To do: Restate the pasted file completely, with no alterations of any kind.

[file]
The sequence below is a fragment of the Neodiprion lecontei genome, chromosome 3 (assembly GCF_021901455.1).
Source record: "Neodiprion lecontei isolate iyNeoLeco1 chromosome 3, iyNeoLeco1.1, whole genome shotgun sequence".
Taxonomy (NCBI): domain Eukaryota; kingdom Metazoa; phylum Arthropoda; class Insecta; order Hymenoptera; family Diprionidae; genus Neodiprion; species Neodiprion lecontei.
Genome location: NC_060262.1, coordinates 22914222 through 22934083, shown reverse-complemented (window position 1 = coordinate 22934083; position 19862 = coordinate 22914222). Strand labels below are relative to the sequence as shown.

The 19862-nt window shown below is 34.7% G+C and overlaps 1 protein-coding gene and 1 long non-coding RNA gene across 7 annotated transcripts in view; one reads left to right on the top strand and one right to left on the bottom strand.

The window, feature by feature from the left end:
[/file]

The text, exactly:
The sequence below is a fragment of the Neodiprion lecontei genome, chromosome 3 (assembly GCF_021901455.1).
Source record: "Neodiprion lecontei isolate iyNeoLeco1 chromosome 3, iyNeoLeco1.1, whole genome shotgun sequence".
Taxonomy (NCBI): domain Eukaryota; kingdom Metazoa; phylum Arthropoda; class Insecta; order Hymenoptera; family Diprionidae; genus Neodiprion; species Neodiprion lecontei.
Genome location: NC_060262.1, coordinates 22914222 through 22934083, shown reverse-complemented (window position 1 = coordinate 22934083; position 19862 = coordinate 22914222). Strand labels below are relative to the sequence as shown.

The 19862-nt window shown below is 34.7% G+C and overlaps 1 protein-coding gene and 1 long non-coding RNA gene across 7 annotated transcripts in view; one reads left to right on the top strand and one right to left on the bottom strand.

The window, feature by feature from the left end: